BusinessCatering CompaniesRestaurants

Restaurants left to starve as door-to-door service bites

The UK restaurant industry is under grave threat from the growing trend of customers wanting food delivered to their door according to new research.

A study by consultants Duff & Phelps found demand for food delivered to customers’ homes has grown 10 times faster than takeaway. Examples include food delivery company Deliveroo, which has already began to open its ‘Editions’ restaurants – premises which have no covers and are only available via order, called ‘dark kitchens’.

Jimmy Saunders, director at Duff & Phelps, said: “While the march of technology has offered growth in channels which didn’t exist several years ago, the disruption this has caused to the restaurant sector presents challenges and often requires capital investment at a time when the business faces many other cash flow pressures.”

Rising labour costs and business rates, a potential ban on zero hour contracts and inflation running at 3%, have all negatively impacted the UK restaurant industry.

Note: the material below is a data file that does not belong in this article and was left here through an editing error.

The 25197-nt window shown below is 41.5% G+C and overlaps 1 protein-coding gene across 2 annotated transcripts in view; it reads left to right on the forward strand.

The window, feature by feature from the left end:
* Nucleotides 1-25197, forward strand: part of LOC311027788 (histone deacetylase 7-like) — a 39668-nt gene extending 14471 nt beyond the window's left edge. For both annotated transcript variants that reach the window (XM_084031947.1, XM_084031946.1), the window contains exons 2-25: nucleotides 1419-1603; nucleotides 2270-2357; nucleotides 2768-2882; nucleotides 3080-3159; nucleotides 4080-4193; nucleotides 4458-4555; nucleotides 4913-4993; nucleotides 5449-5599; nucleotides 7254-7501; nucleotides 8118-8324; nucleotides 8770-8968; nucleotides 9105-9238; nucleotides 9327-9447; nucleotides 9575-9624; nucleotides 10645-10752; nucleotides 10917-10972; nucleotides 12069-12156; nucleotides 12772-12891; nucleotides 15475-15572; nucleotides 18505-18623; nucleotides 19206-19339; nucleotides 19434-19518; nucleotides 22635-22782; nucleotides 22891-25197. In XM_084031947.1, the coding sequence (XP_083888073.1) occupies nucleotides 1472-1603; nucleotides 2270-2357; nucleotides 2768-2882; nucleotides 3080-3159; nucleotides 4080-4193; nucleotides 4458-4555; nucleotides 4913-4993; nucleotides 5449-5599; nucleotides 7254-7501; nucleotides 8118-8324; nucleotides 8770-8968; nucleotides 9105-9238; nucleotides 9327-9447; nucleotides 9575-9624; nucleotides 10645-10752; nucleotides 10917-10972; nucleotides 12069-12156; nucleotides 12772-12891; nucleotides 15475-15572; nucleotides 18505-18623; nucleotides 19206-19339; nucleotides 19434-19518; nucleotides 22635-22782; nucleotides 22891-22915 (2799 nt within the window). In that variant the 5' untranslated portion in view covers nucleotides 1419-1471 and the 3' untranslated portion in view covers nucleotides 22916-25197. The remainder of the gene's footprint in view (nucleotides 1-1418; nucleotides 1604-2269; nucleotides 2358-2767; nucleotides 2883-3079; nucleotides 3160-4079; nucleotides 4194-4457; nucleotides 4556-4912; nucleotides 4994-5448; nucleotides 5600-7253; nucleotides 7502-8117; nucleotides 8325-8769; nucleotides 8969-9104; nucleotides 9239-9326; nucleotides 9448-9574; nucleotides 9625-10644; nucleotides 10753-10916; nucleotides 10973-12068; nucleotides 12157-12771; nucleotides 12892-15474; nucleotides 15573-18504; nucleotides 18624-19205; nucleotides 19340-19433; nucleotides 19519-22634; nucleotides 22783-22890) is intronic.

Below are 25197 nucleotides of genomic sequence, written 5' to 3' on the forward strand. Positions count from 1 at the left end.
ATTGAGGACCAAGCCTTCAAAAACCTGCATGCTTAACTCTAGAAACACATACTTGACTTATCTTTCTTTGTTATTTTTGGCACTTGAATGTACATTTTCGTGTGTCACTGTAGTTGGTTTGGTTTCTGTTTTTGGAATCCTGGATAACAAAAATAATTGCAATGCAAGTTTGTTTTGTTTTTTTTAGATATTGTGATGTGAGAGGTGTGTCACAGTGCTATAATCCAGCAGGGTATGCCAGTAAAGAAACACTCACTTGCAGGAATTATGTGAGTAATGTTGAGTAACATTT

Saunders added: “Inflation continues to run at around 3%, levels not seen since 2012, which is driving food and beverage prices up at a time when consumer confidence levels are still showing a negative downward trend.

Real wages have contracted for 10 years now, the longest period of contraction since the 1860s and whilst customers put choice and convenience high on the menu, value will always be a key decision-making factor.”

Online platforms such as the aforementioned Deliveroo, along with JustEat and UberEats charge a percentage of the order value when they deliver, usually between 20% to 25%. This charge has forced restaurant owners to “fundamentally” alter their business models according to Duff and Phelps.

Saunders said of the future of the industry: “The future will undoubtedly see the online home delivery market evolve further and we already see certain aggregators operating ‘dark kitchens’ servicing only online delivery orders.

“At the moment, smaller operators don’t have the scale or capital to do this themselves, much as independent grocers couldn’t compete with the supermarkets; however, the difference is that the aggregators are presently applying this model in conjunction with existing branded restaurant chains.”

On a lighter note for the industry, market analyst NPD reports that the food delivery market is expected to increase by 10% per year to £5.3bn by 2020.

Back to top button